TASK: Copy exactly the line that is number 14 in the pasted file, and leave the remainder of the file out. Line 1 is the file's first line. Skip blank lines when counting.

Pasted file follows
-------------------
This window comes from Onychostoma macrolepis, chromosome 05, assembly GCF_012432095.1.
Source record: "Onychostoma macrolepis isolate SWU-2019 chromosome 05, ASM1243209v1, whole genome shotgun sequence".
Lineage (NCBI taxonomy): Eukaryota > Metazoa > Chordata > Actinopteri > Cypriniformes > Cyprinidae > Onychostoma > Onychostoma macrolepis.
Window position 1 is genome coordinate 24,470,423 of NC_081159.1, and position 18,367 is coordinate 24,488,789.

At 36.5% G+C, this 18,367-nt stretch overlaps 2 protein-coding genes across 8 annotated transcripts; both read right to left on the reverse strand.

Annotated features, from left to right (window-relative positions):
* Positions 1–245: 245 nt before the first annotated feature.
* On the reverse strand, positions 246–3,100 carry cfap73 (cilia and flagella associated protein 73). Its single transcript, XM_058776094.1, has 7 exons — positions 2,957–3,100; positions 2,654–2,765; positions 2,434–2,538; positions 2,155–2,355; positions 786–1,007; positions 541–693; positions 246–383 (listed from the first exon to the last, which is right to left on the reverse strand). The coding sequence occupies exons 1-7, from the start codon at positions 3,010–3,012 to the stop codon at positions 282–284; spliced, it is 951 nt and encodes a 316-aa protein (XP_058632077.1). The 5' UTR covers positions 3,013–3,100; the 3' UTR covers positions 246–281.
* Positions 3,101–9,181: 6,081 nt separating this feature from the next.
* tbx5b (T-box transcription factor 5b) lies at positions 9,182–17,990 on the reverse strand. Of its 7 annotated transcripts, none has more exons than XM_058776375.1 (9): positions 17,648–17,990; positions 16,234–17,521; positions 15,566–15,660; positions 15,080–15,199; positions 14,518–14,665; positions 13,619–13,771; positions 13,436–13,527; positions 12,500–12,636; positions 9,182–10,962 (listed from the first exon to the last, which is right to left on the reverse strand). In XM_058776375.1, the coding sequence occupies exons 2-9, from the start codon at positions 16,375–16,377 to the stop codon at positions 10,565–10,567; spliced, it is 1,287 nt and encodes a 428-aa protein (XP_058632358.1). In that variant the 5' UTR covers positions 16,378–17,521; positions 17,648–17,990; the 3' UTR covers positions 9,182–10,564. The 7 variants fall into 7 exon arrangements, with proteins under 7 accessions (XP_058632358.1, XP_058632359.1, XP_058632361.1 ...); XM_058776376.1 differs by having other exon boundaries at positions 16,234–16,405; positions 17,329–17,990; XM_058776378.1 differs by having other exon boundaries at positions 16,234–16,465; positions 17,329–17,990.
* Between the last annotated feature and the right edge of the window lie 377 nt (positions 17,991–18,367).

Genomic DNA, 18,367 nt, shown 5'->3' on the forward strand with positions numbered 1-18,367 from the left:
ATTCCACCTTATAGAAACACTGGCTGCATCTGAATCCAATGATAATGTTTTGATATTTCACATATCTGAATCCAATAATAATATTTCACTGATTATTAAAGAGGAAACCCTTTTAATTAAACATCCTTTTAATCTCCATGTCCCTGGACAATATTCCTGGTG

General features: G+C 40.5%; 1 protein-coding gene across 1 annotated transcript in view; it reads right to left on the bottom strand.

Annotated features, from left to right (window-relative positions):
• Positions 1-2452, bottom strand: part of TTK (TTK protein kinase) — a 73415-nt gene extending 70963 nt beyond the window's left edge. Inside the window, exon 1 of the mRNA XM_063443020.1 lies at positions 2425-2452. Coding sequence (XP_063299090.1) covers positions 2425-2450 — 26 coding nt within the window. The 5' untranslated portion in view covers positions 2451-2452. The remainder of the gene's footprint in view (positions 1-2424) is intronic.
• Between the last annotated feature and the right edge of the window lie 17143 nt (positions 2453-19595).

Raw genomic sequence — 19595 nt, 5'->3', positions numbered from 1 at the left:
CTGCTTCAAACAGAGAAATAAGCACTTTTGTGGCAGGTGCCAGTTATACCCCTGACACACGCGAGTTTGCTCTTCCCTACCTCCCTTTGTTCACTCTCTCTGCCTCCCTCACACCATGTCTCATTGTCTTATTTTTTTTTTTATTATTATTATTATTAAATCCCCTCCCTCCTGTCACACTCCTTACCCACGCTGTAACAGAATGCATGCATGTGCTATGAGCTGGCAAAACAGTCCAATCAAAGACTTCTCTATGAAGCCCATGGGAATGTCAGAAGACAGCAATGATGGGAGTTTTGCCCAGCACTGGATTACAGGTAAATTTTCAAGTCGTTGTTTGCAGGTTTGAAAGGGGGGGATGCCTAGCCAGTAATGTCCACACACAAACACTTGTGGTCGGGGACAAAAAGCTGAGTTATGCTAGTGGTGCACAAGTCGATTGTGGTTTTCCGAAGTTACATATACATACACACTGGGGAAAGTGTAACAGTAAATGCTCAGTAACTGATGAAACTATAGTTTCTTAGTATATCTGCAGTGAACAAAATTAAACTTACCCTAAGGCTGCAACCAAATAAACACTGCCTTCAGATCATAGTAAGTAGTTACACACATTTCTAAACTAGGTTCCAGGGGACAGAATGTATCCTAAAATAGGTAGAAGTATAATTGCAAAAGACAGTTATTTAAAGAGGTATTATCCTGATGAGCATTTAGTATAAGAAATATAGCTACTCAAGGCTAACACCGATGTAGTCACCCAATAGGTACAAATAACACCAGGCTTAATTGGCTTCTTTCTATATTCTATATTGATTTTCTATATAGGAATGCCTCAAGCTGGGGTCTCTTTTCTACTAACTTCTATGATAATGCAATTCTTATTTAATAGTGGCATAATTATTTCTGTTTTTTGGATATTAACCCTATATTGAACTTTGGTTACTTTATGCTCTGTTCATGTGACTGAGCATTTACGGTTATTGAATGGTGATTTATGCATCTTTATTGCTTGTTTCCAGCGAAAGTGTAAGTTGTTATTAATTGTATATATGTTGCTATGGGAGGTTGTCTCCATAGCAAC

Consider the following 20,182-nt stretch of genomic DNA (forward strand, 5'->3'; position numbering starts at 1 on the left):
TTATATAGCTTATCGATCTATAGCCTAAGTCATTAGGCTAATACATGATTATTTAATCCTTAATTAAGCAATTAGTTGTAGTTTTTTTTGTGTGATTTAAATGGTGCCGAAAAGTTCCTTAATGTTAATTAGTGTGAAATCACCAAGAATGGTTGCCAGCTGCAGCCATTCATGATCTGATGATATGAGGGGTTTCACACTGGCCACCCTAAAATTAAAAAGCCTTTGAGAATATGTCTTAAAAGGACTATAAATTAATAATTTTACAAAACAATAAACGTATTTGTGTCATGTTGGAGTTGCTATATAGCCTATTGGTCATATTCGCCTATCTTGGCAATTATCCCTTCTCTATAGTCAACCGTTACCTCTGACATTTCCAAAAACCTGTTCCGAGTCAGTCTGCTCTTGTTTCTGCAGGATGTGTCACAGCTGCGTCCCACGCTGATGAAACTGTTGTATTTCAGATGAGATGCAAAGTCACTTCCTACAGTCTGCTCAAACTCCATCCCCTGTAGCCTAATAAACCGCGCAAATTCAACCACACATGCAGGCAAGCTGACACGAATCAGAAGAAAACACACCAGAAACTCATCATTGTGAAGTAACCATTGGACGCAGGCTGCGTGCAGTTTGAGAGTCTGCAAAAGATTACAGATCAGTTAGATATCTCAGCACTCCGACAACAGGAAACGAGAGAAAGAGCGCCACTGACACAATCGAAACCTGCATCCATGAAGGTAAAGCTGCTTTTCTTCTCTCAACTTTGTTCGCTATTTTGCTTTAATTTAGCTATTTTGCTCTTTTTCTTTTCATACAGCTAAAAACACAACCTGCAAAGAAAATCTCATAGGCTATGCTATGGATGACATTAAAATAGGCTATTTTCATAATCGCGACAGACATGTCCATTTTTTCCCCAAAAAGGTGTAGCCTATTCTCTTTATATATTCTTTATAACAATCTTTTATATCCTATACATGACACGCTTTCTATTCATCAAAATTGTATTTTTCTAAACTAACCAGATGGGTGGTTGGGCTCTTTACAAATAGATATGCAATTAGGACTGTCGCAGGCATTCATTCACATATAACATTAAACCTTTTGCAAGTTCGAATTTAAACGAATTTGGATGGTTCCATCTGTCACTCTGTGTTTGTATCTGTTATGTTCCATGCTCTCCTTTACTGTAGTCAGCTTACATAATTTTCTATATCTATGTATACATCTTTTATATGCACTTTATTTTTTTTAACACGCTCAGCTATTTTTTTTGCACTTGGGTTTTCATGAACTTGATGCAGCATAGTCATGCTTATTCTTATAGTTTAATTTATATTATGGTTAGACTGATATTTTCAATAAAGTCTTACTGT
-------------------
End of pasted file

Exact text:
General features: G+C 40.5%; 1 protein-coding gene across 1 annotated transcript in view; it reads right to left on the bottom strand.